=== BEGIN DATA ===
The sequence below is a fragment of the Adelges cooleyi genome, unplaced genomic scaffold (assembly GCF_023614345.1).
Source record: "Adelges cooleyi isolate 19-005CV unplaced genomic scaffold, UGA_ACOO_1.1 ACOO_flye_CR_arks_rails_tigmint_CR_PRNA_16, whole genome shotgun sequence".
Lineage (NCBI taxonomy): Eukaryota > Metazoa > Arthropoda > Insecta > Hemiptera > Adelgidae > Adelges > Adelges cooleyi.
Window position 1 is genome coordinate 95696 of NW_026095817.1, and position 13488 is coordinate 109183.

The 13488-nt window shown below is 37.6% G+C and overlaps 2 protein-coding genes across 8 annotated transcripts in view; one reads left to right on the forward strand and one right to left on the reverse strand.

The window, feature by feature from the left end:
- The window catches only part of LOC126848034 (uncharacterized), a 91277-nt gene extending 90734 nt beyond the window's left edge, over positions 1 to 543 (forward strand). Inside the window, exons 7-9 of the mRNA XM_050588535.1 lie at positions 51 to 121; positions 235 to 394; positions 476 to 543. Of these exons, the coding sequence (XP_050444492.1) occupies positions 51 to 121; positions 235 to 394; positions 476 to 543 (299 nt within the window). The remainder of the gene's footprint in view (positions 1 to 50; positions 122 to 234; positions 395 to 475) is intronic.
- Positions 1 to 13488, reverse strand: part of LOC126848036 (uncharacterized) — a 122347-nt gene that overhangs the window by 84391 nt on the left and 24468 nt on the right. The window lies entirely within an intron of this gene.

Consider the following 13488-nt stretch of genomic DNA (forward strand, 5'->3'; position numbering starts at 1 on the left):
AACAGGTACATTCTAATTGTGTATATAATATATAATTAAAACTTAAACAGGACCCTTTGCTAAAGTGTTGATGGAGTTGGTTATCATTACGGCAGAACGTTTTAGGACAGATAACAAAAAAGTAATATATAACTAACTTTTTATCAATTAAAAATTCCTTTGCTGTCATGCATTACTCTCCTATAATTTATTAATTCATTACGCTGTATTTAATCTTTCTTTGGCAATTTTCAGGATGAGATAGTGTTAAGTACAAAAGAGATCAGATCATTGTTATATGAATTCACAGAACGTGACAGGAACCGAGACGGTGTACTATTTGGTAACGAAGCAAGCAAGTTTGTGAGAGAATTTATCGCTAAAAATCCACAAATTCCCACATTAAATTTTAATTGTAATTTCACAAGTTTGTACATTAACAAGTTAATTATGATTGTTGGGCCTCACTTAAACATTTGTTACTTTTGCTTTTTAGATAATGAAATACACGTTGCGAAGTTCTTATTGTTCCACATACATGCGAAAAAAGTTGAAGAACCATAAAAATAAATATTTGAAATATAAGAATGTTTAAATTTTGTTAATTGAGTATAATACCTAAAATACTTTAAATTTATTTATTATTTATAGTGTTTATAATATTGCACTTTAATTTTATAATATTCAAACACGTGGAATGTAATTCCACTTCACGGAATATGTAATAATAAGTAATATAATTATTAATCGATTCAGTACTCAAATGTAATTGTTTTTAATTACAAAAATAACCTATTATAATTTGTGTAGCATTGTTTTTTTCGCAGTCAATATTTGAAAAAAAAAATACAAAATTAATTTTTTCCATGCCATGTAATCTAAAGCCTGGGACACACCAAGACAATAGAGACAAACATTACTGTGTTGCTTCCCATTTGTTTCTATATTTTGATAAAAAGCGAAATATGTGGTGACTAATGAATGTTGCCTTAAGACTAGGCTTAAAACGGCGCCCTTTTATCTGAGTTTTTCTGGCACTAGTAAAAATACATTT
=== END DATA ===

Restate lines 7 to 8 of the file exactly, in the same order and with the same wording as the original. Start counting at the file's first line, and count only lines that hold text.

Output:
- The window catches only part of LOC126848034 (uncharacterized), a 91277-nt gene extending 90734 nt beyond the window's left edge, over positions 1 to 543 (forward strand). Inside the window, exons 7-9 of the mRNA XM_050588535.1 lie at positions 51 to 121; positions 235 to 394; positions 476 to 543. Of these exons, the coding sequence (XP_050444492.1) occupies positions 51 to 121; positions 235 to 394; positions 476 to 543 (299 nt within the window). The remainder of the gene's footprint in view (positions 1 to 50; positions 122 to 234; positions 395 to 475) is intronic.
- Positions 1 to 13488, reverse strand: part of LOC126848036 (uncharacterized) — a 122347-nt gene that overhangs the window by 84391 nt on the left and 24468 nt on the right. The window lies entirely within an intron of this gene.